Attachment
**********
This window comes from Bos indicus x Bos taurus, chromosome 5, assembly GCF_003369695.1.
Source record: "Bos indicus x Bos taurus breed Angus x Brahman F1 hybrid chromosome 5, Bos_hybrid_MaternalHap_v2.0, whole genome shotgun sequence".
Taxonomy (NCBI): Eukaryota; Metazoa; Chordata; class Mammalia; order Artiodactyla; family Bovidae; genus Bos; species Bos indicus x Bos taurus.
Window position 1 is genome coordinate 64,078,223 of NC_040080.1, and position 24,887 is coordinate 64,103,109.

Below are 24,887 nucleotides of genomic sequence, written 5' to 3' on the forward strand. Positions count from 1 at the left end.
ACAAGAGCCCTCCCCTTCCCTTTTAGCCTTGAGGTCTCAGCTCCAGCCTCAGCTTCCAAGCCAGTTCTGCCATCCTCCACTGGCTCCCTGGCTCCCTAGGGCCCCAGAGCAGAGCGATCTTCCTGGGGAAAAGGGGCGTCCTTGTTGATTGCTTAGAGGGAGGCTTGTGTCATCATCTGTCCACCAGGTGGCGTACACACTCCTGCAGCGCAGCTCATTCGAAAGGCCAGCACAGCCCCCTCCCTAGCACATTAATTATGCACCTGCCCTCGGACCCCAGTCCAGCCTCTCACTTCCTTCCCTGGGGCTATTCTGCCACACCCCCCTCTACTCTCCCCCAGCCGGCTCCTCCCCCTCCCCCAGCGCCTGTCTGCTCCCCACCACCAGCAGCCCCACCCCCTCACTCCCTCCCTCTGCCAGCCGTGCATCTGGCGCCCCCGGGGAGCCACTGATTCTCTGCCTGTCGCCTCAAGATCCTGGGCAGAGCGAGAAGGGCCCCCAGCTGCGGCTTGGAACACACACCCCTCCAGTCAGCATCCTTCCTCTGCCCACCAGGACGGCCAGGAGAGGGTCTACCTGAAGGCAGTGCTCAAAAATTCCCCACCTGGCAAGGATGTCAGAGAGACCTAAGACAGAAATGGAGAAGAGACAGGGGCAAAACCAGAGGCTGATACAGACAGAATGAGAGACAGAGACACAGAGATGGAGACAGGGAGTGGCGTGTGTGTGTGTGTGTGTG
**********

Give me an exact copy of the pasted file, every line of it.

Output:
This window comes from Bos indicus x Bos taurus, chromosome 5, assembly GCF_003369695.1.
Source record: "Bos indicus x Bos taurus breed Angus x Brahman F1 hybrid chromosome 5, Bos_hybrid_MaternalHap_v2.0, whole genome shotgun sequence".
Taxonomy (NCBI): Eukaryota; Metazoa; Chordata; class Mammalia; order Artiodactyla; family Bovidae; genus Bos; species Bos indicus x Bos taurus.
Window position 1 is genome coordinate 64,078,223 of NC_040080.1, and position 24,887 is coordinate 64,103,109.

Below are 24,887 nucleotides of genomic sequence, written 5' to 3' on the forward strand. Positions count from 1 at the left end.
ACAAGAGCCCTCCCCTTCCCTTTTAGCCTTGAGGTCTCAGCTCCAGCCTCAGCTTCCAAGCCAGTTCTGCCATCCTCCACTGGCTCCCTGGCTCCCTAGGGCCCCAGAGCAGAGCGATCTTCCTGGGGAAAAGGGGCGTCCTTGTTGATTGCTTAGAGGGAGGCTTGTGTCATCATCTGTCCACCAGGTGGCGTACACACTCCTGCAGCGCAGCTCATTCGAAAGGCCAGCACAGCCCCCTCCCTAGCACATTAATTATGCACCTGCCCTCGGACCCCAGTCCAGCCTCTCACTTCCTTCCCTGGGGCTATTCTGCCACACCCCCCTCTACTCTCCCCCAGCCGGCTCCTCCCCCTCCCCCAGCGCCTGTCTGCTCCCCACCACCAGCAGCCCCACCCCCTCACTCCCTCCCTCTGCCAGCCGTGCATCTGGCGCCCCCGGGGAGCCACTGATTCTCTGCCTGTCGCCTCAAGATCCTGGGCAGAGCGAGAAGGGCCCCCAGCTGCGGCTTGGAACACACACCCCTCCAGTCAGCATCCTTCCTCTGCCCACCAGGACGGCCAGGAGAGGGTCTACCTGAAGGCAGTGCTCAAAAATTCCCCACCTGGCAAGGATGTCAGAGAGACCTAAGACAGAAATGGAGAAGAGACAGGGGCAAAACCAGAGGCTGATACAGACAGAATGAGAGACAGAGACACAGAGATGGAGACAGGGAGTGGCGTGTGTGTGTGTGTGTGTG